La Paz appears to be a city where you either sink or swim. Bolivia’s capital is frenetic. The snarling, gnarled streets are crawling with people, with traffic, with ad-hoc market stalls selling sunglasses, underwear, toothpaste, fire extinguishers, toilet seats, soup, you name it. Juice is pressed, fish are gutted and tripe is sliced. Car horns blare and people shout. If you look up, you’ll see electricity pylons wrapped in an unholy tangle of cables, spreading every which way out along the streets.
The clock in the main square is anticlockwise – a deliberate metaphor for Bolivia’s desire to embrace its differences from Europe and America and proudly declare its place in the Southern Hemisphere (where water goes down the plughole the other way, so why shouldn’t clocks?).
I’m grateful for my Spanish here. It would be a tough city to navigate without it. Tourism hasn’t overwhelmed the streets and, whilst there are areas littered with tour companies, it can be hard to get a meal or a bus ticket without a grasp of the language.
Many people come here to see San Pedro prison and take one of the famous tours of the institution built to house 500 people that today contains over 2,000. A unbelievable economy flourishes within the prison. Inmates must buy their own cells and often bring their entire families to live with them. Some cells are basic, but if you have the cash and the contacts, you could find yourself whiling away your sentence with a hot tub and a plasma screen TV. However, the enterprising inmate who used to run the tours and made them famous has since been released and is no longer providing the service. The ‘tours’ nowadays are little more than an exercise in extortion of unwitting tourists. The advice was clear: do NOT take a prison tour.
Another draw for tourists is the Witches’ Market where you can buy love potions and curses and weird and wonderful lucky charms. Perhaps it’ll be a desiccated llama foetus that takes your fancy – there are plenty of those. Pacenos (or people from La Paz) are a superstitious bunch and before starting construction of a new building, a llama foetus will always be placed in the foundations as an offering to Pachamama. The bigger the building, the larger the sacrifice required. Rumour has it that, with particularly ambitious constructions, sacrificial offerings may take a larger, more human form…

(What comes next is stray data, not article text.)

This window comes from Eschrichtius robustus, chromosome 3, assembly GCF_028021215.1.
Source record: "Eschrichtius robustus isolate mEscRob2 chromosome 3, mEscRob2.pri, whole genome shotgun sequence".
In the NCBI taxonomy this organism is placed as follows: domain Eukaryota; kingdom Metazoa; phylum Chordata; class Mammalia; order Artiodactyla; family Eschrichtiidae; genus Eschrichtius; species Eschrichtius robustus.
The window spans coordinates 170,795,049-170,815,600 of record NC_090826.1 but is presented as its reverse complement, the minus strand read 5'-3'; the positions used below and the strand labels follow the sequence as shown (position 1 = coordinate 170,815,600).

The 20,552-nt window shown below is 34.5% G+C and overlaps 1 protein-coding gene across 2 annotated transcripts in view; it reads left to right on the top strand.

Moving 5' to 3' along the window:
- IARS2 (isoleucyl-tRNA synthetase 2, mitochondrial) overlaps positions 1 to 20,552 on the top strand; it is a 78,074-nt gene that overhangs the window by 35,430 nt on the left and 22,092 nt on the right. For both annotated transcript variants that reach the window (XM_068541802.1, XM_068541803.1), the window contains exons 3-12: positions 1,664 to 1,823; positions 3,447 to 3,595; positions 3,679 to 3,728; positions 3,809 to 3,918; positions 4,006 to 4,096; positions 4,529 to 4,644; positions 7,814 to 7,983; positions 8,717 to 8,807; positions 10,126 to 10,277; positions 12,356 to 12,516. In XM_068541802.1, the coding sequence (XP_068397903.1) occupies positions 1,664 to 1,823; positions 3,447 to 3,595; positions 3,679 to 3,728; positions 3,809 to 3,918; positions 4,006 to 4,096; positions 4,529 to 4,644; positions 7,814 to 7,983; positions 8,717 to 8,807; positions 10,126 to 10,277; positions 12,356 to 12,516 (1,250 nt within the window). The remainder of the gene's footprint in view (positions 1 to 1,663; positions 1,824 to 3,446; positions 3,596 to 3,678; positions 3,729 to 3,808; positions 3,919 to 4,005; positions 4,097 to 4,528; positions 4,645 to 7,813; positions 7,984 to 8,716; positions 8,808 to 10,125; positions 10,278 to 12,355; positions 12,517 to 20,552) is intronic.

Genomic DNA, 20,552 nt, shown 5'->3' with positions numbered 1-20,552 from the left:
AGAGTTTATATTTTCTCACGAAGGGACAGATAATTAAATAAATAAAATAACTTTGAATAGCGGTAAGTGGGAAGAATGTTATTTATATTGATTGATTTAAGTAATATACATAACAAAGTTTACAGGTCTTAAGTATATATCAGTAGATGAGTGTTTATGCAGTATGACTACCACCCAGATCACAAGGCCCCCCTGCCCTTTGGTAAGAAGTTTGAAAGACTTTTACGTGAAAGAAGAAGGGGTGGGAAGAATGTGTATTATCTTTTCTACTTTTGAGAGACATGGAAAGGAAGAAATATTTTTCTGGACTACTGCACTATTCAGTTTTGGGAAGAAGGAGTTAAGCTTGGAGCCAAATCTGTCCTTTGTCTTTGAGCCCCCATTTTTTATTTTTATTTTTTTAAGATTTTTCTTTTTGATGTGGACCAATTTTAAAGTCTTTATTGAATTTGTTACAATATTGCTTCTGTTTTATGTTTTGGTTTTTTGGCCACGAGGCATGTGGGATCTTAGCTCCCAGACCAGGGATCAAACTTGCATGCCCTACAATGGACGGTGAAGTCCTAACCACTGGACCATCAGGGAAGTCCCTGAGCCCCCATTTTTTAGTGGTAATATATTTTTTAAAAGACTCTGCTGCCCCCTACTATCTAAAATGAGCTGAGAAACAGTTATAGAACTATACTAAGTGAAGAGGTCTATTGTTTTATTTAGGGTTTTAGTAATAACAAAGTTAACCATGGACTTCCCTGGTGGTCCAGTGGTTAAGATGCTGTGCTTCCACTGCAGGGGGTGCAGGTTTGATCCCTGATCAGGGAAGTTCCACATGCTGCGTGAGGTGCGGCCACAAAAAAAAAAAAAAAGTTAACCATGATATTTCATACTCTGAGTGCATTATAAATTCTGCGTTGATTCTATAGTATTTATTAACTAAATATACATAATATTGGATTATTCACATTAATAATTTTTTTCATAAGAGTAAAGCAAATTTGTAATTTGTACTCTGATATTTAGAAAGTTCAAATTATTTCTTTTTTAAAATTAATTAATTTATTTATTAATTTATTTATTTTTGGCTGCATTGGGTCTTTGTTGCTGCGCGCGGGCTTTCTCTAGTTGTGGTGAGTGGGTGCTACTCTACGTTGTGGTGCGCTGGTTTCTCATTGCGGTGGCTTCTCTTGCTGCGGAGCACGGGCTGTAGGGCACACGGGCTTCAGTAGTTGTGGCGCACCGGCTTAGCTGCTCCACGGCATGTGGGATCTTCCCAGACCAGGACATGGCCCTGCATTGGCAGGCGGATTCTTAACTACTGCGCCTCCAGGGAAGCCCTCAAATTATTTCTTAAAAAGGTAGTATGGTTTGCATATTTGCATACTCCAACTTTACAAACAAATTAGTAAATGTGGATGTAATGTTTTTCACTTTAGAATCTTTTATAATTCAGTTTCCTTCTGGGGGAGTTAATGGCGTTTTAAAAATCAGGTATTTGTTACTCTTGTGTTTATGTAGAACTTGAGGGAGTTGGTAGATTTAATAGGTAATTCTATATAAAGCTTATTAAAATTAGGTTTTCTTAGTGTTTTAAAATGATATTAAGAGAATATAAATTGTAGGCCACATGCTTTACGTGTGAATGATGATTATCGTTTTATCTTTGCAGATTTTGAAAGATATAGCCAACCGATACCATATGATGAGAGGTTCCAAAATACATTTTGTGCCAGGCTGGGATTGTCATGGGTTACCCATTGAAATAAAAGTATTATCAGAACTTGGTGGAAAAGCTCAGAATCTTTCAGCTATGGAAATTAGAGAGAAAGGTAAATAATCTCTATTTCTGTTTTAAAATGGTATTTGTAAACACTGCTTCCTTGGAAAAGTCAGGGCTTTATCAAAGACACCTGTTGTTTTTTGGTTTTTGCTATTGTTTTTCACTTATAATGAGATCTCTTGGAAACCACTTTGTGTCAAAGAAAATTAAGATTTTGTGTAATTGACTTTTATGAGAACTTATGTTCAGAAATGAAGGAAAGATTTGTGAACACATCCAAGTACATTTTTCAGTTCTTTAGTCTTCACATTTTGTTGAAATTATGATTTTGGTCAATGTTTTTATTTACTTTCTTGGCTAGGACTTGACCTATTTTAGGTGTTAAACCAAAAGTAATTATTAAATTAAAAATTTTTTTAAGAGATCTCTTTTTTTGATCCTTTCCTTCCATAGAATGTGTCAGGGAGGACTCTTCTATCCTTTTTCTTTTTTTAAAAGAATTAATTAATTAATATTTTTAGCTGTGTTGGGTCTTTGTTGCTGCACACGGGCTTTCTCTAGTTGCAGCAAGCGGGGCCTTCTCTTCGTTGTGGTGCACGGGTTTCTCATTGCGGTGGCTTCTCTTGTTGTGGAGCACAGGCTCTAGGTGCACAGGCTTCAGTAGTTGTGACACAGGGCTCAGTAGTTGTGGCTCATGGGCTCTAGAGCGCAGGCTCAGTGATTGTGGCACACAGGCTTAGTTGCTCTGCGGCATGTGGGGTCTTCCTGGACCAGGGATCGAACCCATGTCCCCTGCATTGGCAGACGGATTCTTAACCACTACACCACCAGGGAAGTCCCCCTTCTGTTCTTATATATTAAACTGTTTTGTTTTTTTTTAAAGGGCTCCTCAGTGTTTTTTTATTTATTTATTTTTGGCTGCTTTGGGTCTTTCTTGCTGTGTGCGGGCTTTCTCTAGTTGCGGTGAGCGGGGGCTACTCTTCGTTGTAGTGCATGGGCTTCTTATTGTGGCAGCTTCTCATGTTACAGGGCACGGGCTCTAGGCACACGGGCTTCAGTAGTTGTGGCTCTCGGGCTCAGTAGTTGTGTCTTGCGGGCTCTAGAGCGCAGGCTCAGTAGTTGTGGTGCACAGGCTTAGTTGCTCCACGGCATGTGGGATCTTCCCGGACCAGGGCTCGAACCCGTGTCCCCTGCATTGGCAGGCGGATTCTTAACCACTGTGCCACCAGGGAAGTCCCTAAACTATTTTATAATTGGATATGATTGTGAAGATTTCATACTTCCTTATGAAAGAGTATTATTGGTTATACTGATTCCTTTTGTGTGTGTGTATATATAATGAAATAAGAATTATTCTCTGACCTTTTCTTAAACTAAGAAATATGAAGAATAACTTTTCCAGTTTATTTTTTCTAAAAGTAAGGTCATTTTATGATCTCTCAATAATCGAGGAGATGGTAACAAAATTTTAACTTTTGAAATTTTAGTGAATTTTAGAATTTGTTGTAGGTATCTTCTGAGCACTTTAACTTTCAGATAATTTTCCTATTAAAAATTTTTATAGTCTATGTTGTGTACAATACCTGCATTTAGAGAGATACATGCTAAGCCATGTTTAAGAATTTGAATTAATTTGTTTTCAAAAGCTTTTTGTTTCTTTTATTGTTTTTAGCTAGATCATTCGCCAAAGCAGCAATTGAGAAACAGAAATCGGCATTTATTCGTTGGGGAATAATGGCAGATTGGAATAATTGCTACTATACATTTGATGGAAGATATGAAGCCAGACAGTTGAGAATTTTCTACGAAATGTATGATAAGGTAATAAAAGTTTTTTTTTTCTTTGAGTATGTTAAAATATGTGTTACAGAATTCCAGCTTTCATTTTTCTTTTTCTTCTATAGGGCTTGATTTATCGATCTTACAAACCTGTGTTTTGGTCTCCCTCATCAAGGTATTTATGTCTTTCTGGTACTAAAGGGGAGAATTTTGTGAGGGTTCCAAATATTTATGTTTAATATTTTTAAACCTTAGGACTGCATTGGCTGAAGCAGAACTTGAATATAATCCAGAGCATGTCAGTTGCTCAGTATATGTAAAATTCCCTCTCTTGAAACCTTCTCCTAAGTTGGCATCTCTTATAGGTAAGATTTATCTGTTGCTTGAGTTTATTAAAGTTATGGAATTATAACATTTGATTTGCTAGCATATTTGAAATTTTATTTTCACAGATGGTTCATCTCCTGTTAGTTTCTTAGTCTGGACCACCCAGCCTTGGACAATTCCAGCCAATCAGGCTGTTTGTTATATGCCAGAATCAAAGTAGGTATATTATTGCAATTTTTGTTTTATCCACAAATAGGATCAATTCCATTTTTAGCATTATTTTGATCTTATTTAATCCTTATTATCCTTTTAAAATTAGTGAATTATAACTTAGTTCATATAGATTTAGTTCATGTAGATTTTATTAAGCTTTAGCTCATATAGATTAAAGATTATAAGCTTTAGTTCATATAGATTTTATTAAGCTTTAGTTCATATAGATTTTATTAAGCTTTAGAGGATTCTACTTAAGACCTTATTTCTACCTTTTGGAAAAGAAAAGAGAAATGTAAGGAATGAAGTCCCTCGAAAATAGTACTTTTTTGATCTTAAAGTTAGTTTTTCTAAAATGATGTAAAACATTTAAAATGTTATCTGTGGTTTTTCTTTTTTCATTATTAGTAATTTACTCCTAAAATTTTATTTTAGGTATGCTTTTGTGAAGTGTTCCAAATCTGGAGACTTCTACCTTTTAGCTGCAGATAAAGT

Or maybe its the Cholitas you’ll come to see. Once a stigmatised group in society, the indigenous women in traditional dress are becoming more visible and now have their own magazine, modelling agency and even wrestling night (video game coming soon). Dressed in thick wide skirts, their hair in two long plaits, they’re most well known for the curious bowler hats perched atop their heads. The hats may seem to be incongruous with their traditional dress, and indeed they are. The style comes from the days when the British arrived in Bolivia to build a railway, complete with their Chaplinesque hats. One day their hat supplier changed, and the hats started being shipped in a much smaller size. Not wanting to wear them themselves, the men found a market for the small hats among the local women – potentially helped along by a rather tall tale that they were all the rage with European women. And so, the tradition of wearing what appears to be a slightly too small bowler hat still continues to this day.
I’ve tried to keep my head above the proverbial water in this city, but I’m not convinced I’ve made the most of it. Constant worry about my possessions and a rumbling malaise caused most likely by altitude has meant that I haven’t ventured too far from the comfort zone of my hostel and surrounding streets. For now, I’m waiting to get my bus onto genteel Sucre, but I’ve put a pin in La Paz and hope to return in future with some brave companions to explore properly.